Luhrmann professes to be fascinated with us evangelicals and our captivation of God.  And I use "captivation" in every sense of the word.  She sees our faith as a sort of ownership over the whole "God" idea, to the exclusion of other forms of Christianity - and indeed, other religions - that also claim an affiliation of some sort with the deity conventionally named "God."  Why do we so aggressively assert a proprietary relationship over God, and what gives us the right to deny other faith walks their own claim on Him?

It's as if we have some exclusive relationship with God that gives us familial rights to His attention.

You think she's on to something? 

Unfortunately, she can't see it clearly.  In "When God Is Your Therapist," a quasi-scientific piece she wrote for the New York Times' Sunday Review, Luhrmann frames evangelical Christianity as a cheap form of self-help.

"You can see this therapeutic dimension most clearly when evangelicals respond to the body blows of life," she observes.  "The churches I studied resisted turning to God for an explanation of tragedy. They asked only that people turn to God for help in dealing with the pain."

As a scientist, it's likely Luhrmann intended this as some sort of slam against evangelicals who may like to have reasons for why things happen, but are mostly concerned with having God comfort them.  Which, of course, is a shallow view of faith, both by Luhrmann, and, admittedly, for those believers who use their faith as some sort of cosmic security blanket.  Those of us who've been saved by the blood of Christ have the Holy Spirit living inside of us, teaching and guiding us in God's truths, both despite of and because our circumstances.  We know we live in a fallen world, and that sin corrupts everything and everyone who is mortal.  Success, ease, comfort, and contentment all become esoteric concepts to people walking by faith and not sight.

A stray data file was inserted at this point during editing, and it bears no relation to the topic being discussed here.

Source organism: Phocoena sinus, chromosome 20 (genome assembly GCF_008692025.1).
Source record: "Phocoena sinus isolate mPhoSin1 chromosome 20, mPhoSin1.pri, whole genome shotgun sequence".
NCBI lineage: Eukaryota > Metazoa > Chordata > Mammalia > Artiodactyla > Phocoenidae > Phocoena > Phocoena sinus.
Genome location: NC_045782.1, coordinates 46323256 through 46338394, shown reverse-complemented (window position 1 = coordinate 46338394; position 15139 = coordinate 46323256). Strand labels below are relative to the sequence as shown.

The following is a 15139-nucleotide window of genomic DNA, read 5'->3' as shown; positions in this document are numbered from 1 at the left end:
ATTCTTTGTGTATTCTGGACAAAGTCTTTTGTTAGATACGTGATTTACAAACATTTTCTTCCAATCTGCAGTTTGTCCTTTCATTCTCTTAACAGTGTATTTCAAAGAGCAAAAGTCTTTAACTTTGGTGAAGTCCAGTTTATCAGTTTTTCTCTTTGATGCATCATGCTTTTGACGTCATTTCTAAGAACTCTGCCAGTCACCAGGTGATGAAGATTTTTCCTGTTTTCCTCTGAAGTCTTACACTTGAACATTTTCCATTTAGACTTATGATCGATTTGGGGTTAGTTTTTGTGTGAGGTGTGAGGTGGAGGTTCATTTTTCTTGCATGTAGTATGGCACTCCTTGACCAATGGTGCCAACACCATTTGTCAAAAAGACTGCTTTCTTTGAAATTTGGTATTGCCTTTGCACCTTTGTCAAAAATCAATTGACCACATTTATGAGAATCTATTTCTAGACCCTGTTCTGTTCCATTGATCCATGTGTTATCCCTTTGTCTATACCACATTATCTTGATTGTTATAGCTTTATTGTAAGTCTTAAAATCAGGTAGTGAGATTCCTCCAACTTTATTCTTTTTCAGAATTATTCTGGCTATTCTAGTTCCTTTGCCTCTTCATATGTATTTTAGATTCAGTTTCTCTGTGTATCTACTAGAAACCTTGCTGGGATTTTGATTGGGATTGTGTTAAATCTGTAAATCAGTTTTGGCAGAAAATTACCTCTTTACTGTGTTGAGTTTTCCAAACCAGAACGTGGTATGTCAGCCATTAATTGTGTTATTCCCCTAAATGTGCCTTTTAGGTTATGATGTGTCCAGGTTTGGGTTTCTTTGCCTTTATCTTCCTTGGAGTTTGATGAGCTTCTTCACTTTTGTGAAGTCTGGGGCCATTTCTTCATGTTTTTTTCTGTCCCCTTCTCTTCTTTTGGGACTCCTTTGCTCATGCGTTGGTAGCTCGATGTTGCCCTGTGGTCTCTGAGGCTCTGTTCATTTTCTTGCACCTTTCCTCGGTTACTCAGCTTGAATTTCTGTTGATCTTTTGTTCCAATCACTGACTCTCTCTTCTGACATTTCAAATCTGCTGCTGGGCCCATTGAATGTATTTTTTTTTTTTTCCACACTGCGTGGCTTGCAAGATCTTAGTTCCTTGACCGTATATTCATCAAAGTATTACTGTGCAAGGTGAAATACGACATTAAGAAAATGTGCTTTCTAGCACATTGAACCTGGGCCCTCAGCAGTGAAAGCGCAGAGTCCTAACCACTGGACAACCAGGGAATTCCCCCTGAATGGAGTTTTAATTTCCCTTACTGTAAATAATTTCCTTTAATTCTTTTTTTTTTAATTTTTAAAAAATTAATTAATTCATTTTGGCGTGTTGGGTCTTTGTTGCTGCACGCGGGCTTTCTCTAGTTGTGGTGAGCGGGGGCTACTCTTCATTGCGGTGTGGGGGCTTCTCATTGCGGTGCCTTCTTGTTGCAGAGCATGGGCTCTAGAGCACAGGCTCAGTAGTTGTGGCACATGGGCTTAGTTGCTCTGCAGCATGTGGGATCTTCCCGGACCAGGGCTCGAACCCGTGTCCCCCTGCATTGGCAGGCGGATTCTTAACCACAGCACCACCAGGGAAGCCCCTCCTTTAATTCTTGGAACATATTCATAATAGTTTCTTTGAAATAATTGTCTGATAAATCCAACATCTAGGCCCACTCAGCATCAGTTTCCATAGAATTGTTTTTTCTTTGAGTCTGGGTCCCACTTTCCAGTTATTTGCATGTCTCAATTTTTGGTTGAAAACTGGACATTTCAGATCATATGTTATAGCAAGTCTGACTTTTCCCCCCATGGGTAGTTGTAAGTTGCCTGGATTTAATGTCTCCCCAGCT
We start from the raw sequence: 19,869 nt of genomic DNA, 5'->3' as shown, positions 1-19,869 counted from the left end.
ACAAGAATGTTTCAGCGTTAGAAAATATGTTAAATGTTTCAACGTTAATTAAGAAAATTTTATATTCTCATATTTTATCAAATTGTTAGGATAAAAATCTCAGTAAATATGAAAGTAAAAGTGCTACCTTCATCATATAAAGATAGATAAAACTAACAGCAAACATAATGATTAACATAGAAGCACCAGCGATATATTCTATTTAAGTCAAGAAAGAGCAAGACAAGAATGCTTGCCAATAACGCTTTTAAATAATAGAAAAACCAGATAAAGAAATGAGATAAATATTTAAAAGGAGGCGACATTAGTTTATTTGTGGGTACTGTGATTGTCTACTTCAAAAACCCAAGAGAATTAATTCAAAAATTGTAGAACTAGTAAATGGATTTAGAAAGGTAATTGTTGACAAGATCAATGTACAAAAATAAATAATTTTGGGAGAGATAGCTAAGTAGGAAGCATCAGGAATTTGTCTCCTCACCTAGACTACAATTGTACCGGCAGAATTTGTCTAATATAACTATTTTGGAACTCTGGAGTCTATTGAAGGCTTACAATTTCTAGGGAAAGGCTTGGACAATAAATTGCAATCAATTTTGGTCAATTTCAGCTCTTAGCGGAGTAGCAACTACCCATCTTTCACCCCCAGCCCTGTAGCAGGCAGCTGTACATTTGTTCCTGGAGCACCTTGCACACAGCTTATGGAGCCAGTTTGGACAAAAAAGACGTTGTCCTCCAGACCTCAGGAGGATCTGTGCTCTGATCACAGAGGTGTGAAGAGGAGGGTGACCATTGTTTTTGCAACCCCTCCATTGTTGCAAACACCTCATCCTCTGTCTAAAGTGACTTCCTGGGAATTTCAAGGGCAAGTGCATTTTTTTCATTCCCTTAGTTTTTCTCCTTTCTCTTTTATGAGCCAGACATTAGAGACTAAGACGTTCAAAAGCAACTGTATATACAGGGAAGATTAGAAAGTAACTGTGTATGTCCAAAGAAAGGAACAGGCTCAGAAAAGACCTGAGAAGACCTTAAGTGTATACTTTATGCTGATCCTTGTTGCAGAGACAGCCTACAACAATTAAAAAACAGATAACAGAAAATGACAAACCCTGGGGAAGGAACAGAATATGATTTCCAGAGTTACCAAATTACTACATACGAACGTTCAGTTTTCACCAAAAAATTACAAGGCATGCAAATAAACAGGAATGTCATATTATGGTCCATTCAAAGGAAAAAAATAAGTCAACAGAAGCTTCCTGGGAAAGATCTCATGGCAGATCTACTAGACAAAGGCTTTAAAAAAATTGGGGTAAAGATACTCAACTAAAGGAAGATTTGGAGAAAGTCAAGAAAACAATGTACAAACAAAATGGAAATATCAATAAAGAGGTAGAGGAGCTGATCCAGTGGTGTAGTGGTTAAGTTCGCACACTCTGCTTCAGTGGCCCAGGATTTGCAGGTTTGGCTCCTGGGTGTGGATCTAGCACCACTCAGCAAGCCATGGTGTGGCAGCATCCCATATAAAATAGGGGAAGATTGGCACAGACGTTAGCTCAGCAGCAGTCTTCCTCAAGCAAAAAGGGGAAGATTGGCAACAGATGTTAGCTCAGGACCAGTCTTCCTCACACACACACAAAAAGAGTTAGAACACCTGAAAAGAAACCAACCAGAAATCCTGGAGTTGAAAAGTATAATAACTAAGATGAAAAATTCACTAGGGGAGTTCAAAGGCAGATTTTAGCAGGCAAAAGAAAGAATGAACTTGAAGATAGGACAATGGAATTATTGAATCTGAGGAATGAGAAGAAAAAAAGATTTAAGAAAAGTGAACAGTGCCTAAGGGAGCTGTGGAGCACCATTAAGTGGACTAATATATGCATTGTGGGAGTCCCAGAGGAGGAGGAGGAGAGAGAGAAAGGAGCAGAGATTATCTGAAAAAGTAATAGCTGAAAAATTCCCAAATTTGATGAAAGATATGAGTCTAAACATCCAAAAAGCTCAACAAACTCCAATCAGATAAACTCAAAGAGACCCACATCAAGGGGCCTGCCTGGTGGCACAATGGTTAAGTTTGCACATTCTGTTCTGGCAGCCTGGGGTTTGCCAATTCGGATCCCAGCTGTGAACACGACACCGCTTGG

"It can seem puzzling that evangelical Christians sidestep the apparent contradiction of why bad things happen to good people," Luhrmann writes.  "But for them, God is a relationship, not an explanation."

This Contagion Would Be Nothing Like a Disaster

By George, I think she's got it!  Except, since she refuses to profess faith in Christ, she really doesn't, does she?  When most of us evangelicals got word yesterday of the bombings in Boston, we didn't freeze in confusion, collapse in despair, or lash out in fearful anger.  We may have gawked longer than is healthy for us at the photos of the bloodied victims, or voraciously surfed news sites for the absolutely latest rumors and hypotheses, but for the most part, we know in Whom we have believed.  Amen?  Unless we personally knew somebody running in the marathon, we didn't expend too much emotional energy over the situation, aside for mourning with those who were mourning, and weeping with those who were weeping.

For people like Luhrmann, reactions like these make us some sort of freaks.  Human oddities.  Actually reading her essay helps explain why evangelicals are becoming increasingly ostracized by the humanistic culture in which we're living, since Luhrmann and other non-evangelicals consider God's ways to be foolishness.

Foolishness worthy of scientific analysis, of course.  But foolishness nevertheless.

Say it with me:  "thee-odyssey"  That's how you pronounce "theodicy," or our defense of God's goodness and omnipotence despite our witness of evil. 

May our testimony remain strong and sure during these days of strife, wars and rumors of wars, disasters, disease, and affliction.  And if there is to be any contagion, may it only be one comprised of God's grace.

How do you think psychological anthropology would react to a contagion of theodicy?

Stay calm and carry on, indeed!

PS - also yesterday, 55 civilians were killed in a series of bombings across Iraq...